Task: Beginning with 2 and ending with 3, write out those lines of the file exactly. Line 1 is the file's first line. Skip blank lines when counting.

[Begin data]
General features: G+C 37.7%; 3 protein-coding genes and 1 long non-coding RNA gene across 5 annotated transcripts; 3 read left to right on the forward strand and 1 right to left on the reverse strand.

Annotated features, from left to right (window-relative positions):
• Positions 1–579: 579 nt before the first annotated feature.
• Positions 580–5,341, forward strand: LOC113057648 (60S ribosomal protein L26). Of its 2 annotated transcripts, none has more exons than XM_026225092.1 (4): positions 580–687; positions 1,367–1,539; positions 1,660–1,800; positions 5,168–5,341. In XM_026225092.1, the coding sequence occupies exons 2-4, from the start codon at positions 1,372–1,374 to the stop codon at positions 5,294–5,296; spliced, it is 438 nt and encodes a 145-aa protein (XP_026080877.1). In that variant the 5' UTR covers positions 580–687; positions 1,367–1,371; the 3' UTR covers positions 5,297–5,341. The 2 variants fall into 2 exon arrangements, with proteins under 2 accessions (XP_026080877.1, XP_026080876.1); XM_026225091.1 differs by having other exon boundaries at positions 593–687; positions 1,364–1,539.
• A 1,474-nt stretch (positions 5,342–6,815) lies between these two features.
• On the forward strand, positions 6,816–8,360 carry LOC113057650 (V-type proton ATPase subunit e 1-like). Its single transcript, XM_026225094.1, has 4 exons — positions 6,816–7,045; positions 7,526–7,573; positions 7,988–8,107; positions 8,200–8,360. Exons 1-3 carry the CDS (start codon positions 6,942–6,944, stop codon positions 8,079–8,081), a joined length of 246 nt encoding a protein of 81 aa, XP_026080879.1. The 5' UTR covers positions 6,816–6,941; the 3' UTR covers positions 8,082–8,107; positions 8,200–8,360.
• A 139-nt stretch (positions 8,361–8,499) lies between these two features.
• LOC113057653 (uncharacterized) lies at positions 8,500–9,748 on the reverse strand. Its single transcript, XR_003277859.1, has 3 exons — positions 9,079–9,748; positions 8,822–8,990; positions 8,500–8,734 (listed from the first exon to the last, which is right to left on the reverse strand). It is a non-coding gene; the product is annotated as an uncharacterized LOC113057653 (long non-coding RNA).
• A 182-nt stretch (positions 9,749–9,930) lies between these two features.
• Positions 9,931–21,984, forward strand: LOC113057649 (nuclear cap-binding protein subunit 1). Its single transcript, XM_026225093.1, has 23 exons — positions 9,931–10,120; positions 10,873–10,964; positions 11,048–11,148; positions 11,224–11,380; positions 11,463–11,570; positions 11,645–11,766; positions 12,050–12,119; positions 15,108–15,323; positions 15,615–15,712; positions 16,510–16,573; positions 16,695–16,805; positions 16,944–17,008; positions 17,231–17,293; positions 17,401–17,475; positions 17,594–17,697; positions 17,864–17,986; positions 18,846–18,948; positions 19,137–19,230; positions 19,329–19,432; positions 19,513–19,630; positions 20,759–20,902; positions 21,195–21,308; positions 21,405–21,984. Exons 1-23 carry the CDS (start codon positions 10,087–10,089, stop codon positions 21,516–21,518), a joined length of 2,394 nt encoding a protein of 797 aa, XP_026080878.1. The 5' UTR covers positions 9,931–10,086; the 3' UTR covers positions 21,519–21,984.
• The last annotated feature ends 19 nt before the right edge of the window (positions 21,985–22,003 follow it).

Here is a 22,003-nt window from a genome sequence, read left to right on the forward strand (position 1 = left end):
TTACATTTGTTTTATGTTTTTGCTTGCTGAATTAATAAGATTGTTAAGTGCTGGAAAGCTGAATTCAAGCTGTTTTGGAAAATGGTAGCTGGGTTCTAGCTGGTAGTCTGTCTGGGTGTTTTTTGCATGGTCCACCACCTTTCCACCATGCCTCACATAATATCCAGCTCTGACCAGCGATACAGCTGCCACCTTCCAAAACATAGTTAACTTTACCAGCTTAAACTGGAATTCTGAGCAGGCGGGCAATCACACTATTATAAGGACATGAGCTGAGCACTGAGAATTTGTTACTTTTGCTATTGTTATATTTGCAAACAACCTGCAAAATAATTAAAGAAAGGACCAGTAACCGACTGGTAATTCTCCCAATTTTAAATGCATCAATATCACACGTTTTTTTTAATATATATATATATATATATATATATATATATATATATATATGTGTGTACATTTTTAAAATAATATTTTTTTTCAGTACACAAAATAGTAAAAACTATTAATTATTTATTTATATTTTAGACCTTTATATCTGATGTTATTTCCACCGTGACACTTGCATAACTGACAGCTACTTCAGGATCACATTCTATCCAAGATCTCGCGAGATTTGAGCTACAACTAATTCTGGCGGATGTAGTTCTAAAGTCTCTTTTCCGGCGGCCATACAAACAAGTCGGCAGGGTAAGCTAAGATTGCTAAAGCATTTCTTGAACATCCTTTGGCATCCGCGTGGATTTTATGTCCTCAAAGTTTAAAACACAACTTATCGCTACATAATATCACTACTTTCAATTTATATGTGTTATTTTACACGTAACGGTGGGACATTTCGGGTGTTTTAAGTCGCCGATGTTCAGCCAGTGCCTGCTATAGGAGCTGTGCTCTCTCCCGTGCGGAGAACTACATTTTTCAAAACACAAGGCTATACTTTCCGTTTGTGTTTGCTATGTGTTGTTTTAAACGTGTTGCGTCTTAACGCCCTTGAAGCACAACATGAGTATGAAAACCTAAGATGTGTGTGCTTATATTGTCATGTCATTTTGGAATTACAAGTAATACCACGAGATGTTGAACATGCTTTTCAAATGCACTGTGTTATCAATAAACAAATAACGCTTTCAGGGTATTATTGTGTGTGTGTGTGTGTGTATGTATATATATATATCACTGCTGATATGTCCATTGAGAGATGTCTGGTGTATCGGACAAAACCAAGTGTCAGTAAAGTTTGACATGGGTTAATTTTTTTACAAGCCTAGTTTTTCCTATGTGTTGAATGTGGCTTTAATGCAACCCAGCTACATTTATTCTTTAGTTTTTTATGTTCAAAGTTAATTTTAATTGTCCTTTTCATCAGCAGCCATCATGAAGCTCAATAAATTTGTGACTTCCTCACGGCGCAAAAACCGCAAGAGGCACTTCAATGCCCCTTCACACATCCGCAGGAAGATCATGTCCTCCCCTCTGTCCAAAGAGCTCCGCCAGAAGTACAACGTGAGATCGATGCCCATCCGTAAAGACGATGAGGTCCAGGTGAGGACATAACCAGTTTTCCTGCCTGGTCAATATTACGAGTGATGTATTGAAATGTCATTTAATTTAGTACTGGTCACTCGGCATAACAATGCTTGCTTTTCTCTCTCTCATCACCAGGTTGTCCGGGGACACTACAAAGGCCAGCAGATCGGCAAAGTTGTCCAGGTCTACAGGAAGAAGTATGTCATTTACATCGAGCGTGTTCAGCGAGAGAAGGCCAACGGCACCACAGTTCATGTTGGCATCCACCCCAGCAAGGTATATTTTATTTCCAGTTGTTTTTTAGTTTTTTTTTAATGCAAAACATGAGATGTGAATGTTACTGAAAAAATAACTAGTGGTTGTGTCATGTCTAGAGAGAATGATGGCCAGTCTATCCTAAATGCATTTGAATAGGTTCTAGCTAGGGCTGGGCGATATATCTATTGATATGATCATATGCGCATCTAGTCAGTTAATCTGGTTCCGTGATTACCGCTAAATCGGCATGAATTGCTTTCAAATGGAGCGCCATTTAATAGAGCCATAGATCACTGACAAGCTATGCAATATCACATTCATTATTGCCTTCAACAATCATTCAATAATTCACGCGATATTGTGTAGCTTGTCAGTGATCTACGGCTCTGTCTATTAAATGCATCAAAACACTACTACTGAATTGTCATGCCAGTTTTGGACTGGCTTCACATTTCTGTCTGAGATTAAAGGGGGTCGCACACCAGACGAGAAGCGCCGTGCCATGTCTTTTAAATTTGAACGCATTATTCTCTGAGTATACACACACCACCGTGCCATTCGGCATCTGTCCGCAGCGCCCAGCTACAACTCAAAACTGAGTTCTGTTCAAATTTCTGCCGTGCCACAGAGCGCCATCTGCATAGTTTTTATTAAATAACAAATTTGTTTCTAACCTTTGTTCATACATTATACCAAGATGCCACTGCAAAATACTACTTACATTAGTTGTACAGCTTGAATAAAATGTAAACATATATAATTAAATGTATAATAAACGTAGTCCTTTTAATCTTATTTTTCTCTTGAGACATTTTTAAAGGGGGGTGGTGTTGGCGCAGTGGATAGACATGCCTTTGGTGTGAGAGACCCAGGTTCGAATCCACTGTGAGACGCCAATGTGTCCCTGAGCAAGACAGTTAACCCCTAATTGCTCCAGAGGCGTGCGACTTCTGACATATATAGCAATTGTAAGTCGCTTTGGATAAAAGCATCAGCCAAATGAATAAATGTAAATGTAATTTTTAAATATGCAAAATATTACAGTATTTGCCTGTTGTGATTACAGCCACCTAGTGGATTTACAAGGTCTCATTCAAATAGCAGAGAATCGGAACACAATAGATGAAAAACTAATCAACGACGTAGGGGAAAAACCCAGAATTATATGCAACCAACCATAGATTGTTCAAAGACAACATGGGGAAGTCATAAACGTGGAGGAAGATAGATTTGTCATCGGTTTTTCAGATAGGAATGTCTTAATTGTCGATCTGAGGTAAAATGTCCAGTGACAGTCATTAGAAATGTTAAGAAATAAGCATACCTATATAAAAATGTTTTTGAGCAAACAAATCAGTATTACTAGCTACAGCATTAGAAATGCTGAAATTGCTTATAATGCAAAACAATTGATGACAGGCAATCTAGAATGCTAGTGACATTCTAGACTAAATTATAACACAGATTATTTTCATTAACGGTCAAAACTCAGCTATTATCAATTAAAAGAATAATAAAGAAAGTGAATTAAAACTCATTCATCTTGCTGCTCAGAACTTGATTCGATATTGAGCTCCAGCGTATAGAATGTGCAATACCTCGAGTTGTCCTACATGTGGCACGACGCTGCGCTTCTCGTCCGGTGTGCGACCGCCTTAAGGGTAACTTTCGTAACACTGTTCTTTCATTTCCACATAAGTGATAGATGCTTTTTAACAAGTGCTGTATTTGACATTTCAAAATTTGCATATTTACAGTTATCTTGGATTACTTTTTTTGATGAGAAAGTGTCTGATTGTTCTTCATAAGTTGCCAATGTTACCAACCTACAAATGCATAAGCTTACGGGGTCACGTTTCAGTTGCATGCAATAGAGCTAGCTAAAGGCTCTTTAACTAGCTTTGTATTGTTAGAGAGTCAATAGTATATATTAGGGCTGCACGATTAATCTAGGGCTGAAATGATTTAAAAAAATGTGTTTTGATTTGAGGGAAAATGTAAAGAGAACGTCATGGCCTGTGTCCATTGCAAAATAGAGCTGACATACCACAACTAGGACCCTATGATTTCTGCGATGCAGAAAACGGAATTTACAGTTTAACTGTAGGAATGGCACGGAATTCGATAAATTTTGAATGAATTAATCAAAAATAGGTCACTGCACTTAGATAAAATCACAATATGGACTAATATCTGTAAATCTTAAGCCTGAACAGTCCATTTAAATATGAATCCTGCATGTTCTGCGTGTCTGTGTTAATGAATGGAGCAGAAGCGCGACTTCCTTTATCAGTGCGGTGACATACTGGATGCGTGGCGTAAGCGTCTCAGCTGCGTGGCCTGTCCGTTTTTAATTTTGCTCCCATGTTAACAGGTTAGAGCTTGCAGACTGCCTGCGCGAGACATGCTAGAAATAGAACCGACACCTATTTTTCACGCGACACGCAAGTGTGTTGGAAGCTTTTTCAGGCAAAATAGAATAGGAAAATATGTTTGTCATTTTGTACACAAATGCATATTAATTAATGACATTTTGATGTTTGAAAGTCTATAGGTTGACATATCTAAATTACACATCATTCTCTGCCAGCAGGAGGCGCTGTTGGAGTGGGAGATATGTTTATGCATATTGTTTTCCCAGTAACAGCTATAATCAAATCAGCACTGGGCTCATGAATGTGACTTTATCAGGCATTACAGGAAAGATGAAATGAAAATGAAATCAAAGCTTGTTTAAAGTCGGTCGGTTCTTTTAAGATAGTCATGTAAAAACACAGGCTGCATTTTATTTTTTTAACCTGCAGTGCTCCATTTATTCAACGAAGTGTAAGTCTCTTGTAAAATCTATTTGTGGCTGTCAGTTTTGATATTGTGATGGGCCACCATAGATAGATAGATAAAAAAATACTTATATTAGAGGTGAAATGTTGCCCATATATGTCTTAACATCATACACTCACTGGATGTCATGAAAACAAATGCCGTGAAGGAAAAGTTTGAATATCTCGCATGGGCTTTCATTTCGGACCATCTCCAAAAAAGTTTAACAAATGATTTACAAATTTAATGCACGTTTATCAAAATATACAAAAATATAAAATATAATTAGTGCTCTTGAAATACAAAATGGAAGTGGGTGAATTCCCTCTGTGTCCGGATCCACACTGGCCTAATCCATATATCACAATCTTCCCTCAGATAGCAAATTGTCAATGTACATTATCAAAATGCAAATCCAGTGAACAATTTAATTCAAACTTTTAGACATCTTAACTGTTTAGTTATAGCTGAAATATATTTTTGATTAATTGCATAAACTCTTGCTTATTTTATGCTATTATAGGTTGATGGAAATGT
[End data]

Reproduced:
Annotated features, from left to right (window-relative positions):
• Positions 1–579: 579 nt before the first annotated feature.